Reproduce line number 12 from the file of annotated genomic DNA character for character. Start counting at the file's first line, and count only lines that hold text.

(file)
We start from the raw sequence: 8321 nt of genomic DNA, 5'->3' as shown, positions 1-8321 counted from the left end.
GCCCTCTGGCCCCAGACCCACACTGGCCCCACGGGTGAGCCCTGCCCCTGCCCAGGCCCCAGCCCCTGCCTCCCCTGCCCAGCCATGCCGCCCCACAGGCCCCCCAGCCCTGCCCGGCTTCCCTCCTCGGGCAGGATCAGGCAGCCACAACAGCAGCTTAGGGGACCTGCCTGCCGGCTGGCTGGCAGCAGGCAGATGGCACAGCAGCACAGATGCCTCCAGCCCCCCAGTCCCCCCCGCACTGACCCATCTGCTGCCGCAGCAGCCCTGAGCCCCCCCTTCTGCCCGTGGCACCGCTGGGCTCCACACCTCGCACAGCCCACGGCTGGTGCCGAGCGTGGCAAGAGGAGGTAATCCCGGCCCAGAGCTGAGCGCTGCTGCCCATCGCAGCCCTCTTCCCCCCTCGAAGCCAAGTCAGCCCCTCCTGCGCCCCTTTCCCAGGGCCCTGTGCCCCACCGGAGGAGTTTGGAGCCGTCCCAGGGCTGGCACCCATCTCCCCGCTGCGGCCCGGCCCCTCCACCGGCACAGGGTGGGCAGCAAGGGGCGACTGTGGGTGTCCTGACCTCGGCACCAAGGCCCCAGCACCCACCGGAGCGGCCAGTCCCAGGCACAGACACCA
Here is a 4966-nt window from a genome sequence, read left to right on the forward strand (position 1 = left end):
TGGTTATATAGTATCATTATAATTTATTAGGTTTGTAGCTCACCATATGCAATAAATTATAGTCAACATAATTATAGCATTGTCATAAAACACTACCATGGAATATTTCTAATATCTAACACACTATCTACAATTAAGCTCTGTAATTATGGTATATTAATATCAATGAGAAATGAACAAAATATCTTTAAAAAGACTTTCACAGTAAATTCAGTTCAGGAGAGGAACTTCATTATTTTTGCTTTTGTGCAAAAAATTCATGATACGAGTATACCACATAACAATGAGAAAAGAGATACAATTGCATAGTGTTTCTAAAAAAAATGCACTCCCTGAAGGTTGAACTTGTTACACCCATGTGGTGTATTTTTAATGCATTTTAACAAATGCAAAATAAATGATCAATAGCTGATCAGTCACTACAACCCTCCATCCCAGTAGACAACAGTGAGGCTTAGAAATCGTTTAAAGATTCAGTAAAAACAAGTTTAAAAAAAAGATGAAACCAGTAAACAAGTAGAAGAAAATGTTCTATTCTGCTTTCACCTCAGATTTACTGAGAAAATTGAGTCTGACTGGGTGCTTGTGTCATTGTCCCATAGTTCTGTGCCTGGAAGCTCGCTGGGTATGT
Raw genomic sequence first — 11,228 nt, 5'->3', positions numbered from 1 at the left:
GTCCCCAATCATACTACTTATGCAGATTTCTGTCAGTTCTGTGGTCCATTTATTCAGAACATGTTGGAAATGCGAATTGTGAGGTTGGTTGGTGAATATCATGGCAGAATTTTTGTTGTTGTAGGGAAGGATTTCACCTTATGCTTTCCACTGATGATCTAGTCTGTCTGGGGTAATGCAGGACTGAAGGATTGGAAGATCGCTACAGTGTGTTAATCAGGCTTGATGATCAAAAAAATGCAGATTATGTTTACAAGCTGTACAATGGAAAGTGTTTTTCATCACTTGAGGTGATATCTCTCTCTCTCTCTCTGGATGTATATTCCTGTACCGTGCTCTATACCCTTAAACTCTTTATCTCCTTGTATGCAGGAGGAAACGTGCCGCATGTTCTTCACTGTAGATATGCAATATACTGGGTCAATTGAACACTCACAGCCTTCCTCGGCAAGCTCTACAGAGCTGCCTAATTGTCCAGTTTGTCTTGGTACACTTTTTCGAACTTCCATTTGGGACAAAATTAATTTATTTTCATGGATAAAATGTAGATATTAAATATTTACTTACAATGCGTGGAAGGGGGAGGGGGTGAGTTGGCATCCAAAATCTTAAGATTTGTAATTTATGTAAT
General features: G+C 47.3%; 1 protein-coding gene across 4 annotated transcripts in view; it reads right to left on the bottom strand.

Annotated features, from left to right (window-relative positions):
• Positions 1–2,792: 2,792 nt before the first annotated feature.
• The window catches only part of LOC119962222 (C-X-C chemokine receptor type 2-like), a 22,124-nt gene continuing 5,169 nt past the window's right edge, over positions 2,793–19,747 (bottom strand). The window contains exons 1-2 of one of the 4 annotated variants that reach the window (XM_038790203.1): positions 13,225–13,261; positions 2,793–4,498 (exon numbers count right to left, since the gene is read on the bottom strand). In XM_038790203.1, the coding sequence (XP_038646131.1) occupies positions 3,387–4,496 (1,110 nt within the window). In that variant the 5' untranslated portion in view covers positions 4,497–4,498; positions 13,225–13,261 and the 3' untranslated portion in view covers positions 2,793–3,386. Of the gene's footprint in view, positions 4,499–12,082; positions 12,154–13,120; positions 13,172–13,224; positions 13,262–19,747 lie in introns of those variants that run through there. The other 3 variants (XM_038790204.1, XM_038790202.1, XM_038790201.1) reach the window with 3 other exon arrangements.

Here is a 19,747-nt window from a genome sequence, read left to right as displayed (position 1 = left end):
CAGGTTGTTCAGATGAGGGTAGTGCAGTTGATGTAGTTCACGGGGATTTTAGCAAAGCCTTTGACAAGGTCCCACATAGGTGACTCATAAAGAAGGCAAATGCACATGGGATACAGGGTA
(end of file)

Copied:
CAGGTTGTTCAGATGAGGGTAGTGCAGTTGATGTAGTTCACGGGGATTTTAGCAAAGCCTTTGACAAGGTCCCACATAGGTGACTCATAAAGAAGGCAAATGCACATGGGATACAGGGTA